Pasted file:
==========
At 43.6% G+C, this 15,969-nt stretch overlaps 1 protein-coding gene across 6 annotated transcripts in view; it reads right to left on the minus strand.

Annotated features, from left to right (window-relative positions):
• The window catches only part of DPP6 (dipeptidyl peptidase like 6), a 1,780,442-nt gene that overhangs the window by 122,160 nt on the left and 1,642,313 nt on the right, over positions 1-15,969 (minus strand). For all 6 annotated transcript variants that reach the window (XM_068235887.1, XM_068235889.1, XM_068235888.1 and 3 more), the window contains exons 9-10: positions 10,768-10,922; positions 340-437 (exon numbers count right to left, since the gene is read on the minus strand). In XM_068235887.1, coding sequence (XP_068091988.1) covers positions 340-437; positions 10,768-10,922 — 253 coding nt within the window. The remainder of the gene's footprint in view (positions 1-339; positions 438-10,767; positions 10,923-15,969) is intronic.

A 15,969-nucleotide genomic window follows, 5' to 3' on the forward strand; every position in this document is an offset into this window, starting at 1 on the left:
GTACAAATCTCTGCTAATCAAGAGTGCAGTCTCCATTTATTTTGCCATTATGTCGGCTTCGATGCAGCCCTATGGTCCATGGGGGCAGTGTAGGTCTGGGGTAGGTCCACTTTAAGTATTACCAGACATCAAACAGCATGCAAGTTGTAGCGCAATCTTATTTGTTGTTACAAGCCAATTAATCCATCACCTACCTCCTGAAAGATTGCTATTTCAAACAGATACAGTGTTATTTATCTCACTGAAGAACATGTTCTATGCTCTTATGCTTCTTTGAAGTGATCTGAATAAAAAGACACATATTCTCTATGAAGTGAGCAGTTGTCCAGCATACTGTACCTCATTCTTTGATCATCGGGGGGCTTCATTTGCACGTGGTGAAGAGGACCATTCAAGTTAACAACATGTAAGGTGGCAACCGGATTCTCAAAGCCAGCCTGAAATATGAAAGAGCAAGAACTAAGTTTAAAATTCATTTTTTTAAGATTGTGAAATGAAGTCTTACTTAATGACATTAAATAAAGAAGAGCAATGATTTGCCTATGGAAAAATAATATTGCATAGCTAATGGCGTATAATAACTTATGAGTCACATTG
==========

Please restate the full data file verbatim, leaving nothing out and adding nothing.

At 43.6% G+C, this 15,969-nt stretch overlaps 1 protein-coding gene across 6 annotated transcripts in view; it reads right to left on the minus strand.

Annotated features, from left to right (window-relative positions):
• The window catches only part of DPP6 (dipeptidyl peptidase like 6), a 1,780,442-nt gene that overhangs the window by 122,160 nt on the left and 1,642,313 nt on the right, over positions 1-15,969 (minus strand). For all 6 annotated transcript variants that reach the window (XM_068235887.1, XM_068235889.1, XM_068235888.1 and 3 more), the window contains exons 9-10: positions 10,768-10,922; positions 340-437 (exon numbers count right to left, since the gene is read on the minus strand). In XM_068235887.1, coding sequence (XP_068091988.1) covers positions 340-437; positions 10,768-10,922 — 253 coding nt within the window. The remainder of the gene's footprint in view (positions 1-339; positions 438-10,767; positions 10,923-15,969) is intronic.

A 15,969-nucleotide genomic window follows, 5' to 3' on the forward strand; every position in this document is an offset into this window, starting at 1 on the left:
GTACAAATCTCTGCTAATCAAGAGTGCAGTCTCCATTTATTTTGCCATTATGTCGGCTTCGATGCAGCCCTATGGTCCATGGGGGCAGTGTAGGTCTGGGGTAGGTCCACTTTAAGTATTACCAGACATCAAACAGCATGCAAGTTGTAGCGCAATCTTATTTGTTGTTACAAGCCAATTAATCCATCACCTACCTCCTGAAAGATTGCTATTTCAAACAGATACAGTGTTATTTATCTCACTGAAGAACATGTTCTATGCTCTTATGCTTCTTTGAAGTGATCTGAATAAAAAGACACATATTCTCTATGAAGTGAGCAGTTGTCCAGCATACTGTACCTCATTCTTTGATCATCGGGGGGCTTCATTTGCACGTGGTGAAGAGGACCATTCAAGTTAACAACATGTAAGGTGGCAACCGGATTCTCAAAGCCAGCCTGAAATATGAAAGAGCAAGAACTAAGTTTAAAATTCATTTTTTTAAGATTGTGAAATGAAGTCTTACTTAATGACATTAAATAAAGAAGAGCAATGATTTGCCTATGGAAAAATAATATTGCATAGCTAATGGCGTATAATAACTTATGAGTCACATTG